College of Agriculture, Health and Natural Resources | Agricultural & Resource Economics | Animal Science | Equine Program


VII. Summary and Policy Implications

We estimate the total number of horses in Connecticut as 43,059, which is likely to be on the conservative side. Our survey results show that most horses in Connecticut are owned individually and by females. The average age of horse owners is 45 years. While the majority of Connecticut residents are in the income group of less than $49,999, most Connecticut horse owners are in the income group of $50,000 - $99,999. The average income of horse owners in our sample is $100,000. Most Connecticut owners keep horses due to a desire for companionship or for personal and family recreation. Showing is also an important use category. Businesses own only about 11.6% of the total horses in Connecticut.

Horse owners are benefiting from keeping open space preserved. The majority of the horse-owning population feels that they have sufficient access to greenways and trails in Connecticut. Access to greenways and trails, however, is also the most common concern expressed by our sample. Most respondents believe that development and loss of open space is threatening natural trails and greenways.

The average fair market value of a privately owned horse in Connecticut (as of 2002) is $7,483 with significant variation by breed (Thoroughbreds are at the high end of the range at $10,084 and Standardbreds at the low end at $1,167). When owners were asked if they would sell their horse at fair market value, only 20% responded positively, while 7% would be willing to sell their horse above fair market value and 73% would never sell. This shows that fair market value is not a suitable measure of the true value of a horse to its owner and reveals the strong attachment that owners have for their horses. This can also be supported by the high cost of maintenance compared to any monetary benefits derived from the horse. The value of a horse increases initially with age then decreases after the horse has peaked. Horses used for showing and competition or breeding had a higher fair market value than horses used for personal and family recreation or work. The total value of horses in the state is estimated to be $317,032,995.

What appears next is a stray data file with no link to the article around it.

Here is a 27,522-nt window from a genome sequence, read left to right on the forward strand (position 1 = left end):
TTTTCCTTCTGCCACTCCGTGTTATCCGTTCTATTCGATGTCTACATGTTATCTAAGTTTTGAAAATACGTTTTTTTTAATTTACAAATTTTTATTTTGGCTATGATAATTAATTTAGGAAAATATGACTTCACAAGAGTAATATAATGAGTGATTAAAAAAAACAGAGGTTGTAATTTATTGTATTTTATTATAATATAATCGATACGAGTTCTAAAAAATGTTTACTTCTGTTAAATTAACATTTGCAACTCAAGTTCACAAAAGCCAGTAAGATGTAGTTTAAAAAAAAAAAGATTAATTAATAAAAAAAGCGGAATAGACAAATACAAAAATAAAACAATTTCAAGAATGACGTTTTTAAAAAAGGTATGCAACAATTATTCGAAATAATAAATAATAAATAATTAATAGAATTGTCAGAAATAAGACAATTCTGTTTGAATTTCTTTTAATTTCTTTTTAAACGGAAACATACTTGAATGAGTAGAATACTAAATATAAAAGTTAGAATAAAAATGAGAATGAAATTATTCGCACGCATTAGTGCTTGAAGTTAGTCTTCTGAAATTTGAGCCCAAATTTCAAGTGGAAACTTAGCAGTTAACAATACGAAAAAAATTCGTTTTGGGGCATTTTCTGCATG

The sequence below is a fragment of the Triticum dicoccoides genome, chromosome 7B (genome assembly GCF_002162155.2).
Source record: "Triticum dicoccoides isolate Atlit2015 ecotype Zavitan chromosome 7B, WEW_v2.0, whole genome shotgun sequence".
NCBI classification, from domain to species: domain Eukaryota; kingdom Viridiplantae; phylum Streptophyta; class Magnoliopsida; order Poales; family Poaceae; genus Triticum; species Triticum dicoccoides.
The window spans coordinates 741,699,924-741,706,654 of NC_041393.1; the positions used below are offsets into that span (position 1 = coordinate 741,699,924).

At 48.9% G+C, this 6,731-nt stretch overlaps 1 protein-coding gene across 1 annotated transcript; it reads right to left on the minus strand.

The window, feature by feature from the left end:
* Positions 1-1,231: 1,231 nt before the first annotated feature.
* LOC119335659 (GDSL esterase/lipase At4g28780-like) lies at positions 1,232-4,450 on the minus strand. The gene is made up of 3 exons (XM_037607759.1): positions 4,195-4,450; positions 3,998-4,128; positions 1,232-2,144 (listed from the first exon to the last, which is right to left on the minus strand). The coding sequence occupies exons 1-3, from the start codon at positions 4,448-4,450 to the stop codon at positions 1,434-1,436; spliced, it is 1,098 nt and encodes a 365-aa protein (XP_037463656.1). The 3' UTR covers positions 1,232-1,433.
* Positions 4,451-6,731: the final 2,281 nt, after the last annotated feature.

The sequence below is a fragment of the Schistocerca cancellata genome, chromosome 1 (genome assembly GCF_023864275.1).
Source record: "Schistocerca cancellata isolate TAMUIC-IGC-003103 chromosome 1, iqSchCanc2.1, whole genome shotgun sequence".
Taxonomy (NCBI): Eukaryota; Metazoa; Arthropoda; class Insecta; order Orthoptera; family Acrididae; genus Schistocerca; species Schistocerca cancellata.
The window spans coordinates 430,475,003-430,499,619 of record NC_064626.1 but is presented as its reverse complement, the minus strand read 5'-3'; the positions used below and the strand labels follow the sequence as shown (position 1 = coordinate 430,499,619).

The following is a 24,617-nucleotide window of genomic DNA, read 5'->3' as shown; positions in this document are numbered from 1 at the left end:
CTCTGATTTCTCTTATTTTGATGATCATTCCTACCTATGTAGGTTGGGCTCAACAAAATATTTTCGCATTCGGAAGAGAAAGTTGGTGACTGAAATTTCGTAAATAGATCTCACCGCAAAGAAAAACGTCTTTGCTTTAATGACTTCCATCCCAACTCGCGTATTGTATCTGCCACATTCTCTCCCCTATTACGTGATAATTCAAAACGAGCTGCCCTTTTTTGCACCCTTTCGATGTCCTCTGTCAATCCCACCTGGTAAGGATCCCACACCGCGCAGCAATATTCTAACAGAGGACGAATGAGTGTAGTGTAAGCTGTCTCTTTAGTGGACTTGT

Horse owners also contribute to the economy through maintenance and use of their horses. A thorough review of horse business listings indicates that there are approximately 550 horse-related businesses in the state. The majority of respondents to our businesses survey are involved with boarding horses, providing training and lessons, and/or breeding. The horse businesses are facing an uphill task and are able to make only a modest income on average.

The Connecticut horse industry is a vital part of the state’s economy. It is evident that personal and recreational uses and companionship are among the most important reasons private individuals keep horses. Most of the time, the expenses incurred by private individuals in upkeep of horses far exceed any monetary benefits from ownership. Given the significant aesthetic and other external benefits to society from this activity, an argument could very well be made for additional public support of the horse owning community. For example, one dimension that a number of horse-owners pointed to was the inadequacy of greenways and horse trails. Our survey questions relating to environmental and safety issues point to another dimension in which public support would be helpful, namely, provision of educational services to help improve manure handling and helmet use. Finally, we noted that a significant proportion of horse related businesses are either running losses or making little profit. These businesses play a crucial role in providing services for horse owners as well as other members of society. Mechanisms for direct or indirect public support clearly need to be devised to help sustain them.

We feel that our study marks an important first step in the quantitative description and economic evaluation of Connecticut’s horse industry. Additional work does, however, need to be done. First of all, a complete impact analysis should be carried out in order to better assess the value of the horse industry to Connecticut. The industry has broader linkages with the economy and generates multiplier effects that should be taken into account. Second, a more comprehensive mailing list of horse owners and horse-related businesses should be assembled, and the surveys repeated in due course to improve the statistical reliability of the findings. Third, our methodology for enumerating horses and making economy-wide inferences needs to be applied to other parts of the country as well. It would be of particular interest to do a comparative analysis of a few New England states.